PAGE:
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    Meadway Estates -v- Michael Wright & Co



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Nominet UK Dispute Resolution Service

DRS 00262

Meadway Estates -v- Michael Wright & Co

Decision of Independent Expert

  1. Parties:
    Complainant:Meadway Estates
    Address: 13 Station Parade
    Postcode:EN4 0DL
    Respondent:Michael Wright & Co
    Address: 125 Cockfosters Road
    Postcode:EN4 0DA

  2. Domain Name:

    meadwayestates.co.uk ("the Domain Name")

  3. Procedural Background:

    Complaint was lodged with Nominet on 21 February 2002. Nominet validated the Complaint on 27 February 2002. On the same day, Nominet attempted to contact the Respondent and to inform him that he had 15 (working) days within which to lodge a response. Messages were sent by email and by post. Email messages were returned as undeliverable, but there was no indication of the postal message not having been delivered and no response was received. Nominet again tried to contact the Respondent on 21 February 2002 via email and post informing him that as no response had been received, the Complainant would be given the option of paying for an expert decision. The messages fared as before and again no response was received.

    Mediation not being possible in those circumstances, Nominet so informed the Complainant and on 2 April 2002 the Complainant paid Nominet the appropriate fee for a decision of an Expert pursuant to paragraph 6 of the Nominet UK Dispute Resolution Service Policy ("the Policy").

    On 2 April 2002 Claire Milne, the undersigned, ("the Expert") confirmed to Nominet that she knew of no reason why she could not properly accept the invitation to act as expert in this case and further confirmed that she knew of no matters which ought to be drawn to the attention of the parties, which might appear to call into question her independence and/or impartiality.

  4. Formal/Procedural Issues


    No response has been received from the Respondent. Nominet sent emails both to the contact at Yell recorded on the registry entry for meadwayestates.co.uk and to the assumed address postmaster@meadwayestates.co.uk but in both cases received only "undeliverable" notices. However, ordinary postal packets were also sent, and I see no reason to doubt that they were delivered to the address in question, which simple internet research confirms as valid.

    The documents provided to me show a discrepancy in the name of the contact at Michael Wright & Co. This person is given as Ms C Michael on the DRS Complaint Form, but as Michael Wright on the registry entry, and correspondence has been addressed to Mr Michael Wright. However, as the firm of Michael Wright & Co (also known as Wright Michael & Co) and the premises at 125 Cockfosters Road do not appear to be large, I believe that in all probability these packets were received by a responsible person at this address.

    I therefore proceed on the assumption that the Respondent is aware of the current proceeding and has chosen not to respond.


    For the complaint to succeed, the Complainant must prove to the Expert that on the balance of probabilities:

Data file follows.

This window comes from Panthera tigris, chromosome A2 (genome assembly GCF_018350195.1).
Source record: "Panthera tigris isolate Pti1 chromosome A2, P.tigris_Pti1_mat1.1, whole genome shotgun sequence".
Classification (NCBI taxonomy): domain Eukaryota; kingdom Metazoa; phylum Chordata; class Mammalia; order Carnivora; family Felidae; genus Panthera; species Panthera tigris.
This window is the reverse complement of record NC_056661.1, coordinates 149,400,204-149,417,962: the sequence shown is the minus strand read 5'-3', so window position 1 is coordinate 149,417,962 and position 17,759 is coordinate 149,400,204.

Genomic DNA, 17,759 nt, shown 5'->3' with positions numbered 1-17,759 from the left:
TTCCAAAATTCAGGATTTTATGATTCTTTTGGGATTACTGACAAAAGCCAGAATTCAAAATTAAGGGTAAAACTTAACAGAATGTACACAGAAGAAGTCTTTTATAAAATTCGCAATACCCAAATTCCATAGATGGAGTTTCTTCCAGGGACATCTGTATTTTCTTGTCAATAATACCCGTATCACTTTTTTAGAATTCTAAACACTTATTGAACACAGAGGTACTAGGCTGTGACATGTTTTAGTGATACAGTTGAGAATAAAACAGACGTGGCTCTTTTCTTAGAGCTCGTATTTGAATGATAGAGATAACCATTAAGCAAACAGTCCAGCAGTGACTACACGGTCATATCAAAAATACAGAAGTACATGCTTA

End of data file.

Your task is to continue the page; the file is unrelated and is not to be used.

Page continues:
1. the Complainant has Rights in respect of a name or mark which is identical or similar to the Domain Name; and

    2. the Domain Name, in the hands of the Respondent, is an Abusive Registration.

    The complaint is very short and is not accompanied by any argumentation or evidence. As it stands, it does not prove anything. However, as:

    • the points made in the complaint are simple, clear and largely capable of confirmation from publicly available sources (such as the postcode database and Yellow Pages); and also

    • the complaint was submitted by a manager in a small business without legal assistance,

    I choose to read into the complaint an appeal to common sense. Therefore, if after full consideration of the case (including the exercise of common sense), I find myself convinced of any point, I shall regard this point as having been proven by the Complainant.

    No "exceptional circumstances" (Paragraph 15b of the Procedure) are known to the Expert which would justify any further delay in deciding the case.

  5. The Facts

    The facts of this case are mainly summarised in the Complaint, whose substance is reproduced below in full (the parts I regard as factual being italicised):

    "Meadway Estates is a firm of estate agents based in Cockfosters, Southgate, Oakwood & Winchmore Hill. We would like to be able to use the Domain Name of Meadwayestates.co.uk as well as the Domain name we have registered of meadwayestates.com, which we have registered because meadwayestates.co.uk has been registered to Michael Wright. Michael Wright are also a firm of estate agents in direct competition with our firm, being directly opposite our Cockfosters office. The only reason for them buying our domain name co.uk version is to restict our access to people trying to search for us on the internet. They have no connection with this firm, their name bears no resemblance and yet they see fit to take our domain name away from us. We respectfully request that meadwayestates.co.uk be registered to us for our use as our own web site has been built and is about to be launched. As our company name, we would obviously like to have use of both meadwayestates.co.uk and meadwayestates.com."

    The only other available facts are:

    The domain name meadwayestates.co.uk was registered by Yellow Pages on 2 September 1999 in the name of Michael Wright, giving the Cockfosters postal address but a telephone number and email address belonging to the technical contact at Yellow Pages.